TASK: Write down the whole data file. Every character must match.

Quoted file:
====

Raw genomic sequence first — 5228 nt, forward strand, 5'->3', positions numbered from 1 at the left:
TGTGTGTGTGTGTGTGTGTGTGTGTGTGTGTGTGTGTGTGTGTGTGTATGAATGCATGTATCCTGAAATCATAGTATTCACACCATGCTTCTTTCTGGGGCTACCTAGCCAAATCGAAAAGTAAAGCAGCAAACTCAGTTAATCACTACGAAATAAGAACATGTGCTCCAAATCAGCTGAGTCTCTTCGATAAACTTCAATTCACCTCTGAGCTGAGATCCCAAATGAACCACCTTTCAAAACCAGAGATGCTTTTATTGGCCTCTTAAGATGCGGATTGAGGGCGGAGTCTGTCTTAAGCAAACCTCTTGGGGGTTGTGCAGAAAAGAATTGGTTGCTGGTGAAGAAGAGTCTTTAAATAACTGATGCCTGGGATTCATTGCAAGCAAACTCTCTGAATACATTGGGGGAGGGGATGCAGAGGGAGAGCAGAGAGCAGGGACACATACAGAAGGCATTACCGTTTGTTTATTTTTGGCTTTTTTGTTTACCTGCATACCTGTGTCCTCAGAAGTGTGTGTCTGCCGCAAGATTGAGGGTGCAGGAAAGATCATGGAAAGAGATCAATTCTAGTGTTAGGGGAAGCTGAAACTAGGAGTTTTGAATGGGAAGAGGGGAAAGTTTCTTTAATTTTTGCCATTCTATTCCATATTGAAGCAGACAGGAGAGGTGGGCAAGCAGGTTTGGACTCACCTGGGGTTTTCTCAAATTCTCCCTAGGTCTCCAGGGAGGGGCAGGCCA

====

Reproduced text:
Raw genomic sequence first — 5228 nt, forward strand, 5'->3', positions numbered from 1 at the left:
TGTGTGTGTGTGTGTGTGTGTGTGTGTGTGTGTGTGTGTGTGTGTGTATGAATGCATGTATCCTGAAATCATAGTATTCACACCATGCTTCTTTCTGGGGCTACCTAGCCAAATCGAAAAGTAAAGCAGCAAACTCAGTTAATCACTACGAAATAAGAACATGTGCTCCAAATCAGCTGAGTCTCTTCGATAAACTTCAATTCACCTCTGAGCTGAGATCCCAAATGAACCACCTTTCAAAACCAGAGATGCTTTTATTGGCCTCTTAAGATGCGGATTGAGGGCGGAGTCTGTCTTAAGCAAACCTCTTGGGGGTTGTGCAGAAAAGAATTGGTTGCTGGTGAAGAAGAGTCTTTAAATAACTGATGCCTGGGATTCATTGCAAGCAAACTCTCTGAATACATTGGGGGAGGGGATGCAGAGGGAGAGCAGAGAGCAGGGACACATACAGAAGGCATTACCGTTTGTTTATTTTTGGCTTTTTTGTTTACCTGCATACCTGTGTCCTCAGAAGTGTGTGTCTGCCGCAAGATTGAGGGTGCAGGAAAGATCATGGAAAGAGATCAATTCTAGTGTTAGGGGAAGCTGAAACTAGGAGTTTTGAATGGGAAGAGGGGAAAGTTTCTTTAATTTTTGCCATTCTATTCCATATTGAAGCAGACAGGAGAGGTGGGCAAGCAGGTTTGGACTCACCTGGGGTTTTCTCAAATTCTCCCTAGGTCTCCAGGGAGGGGCAGGCCA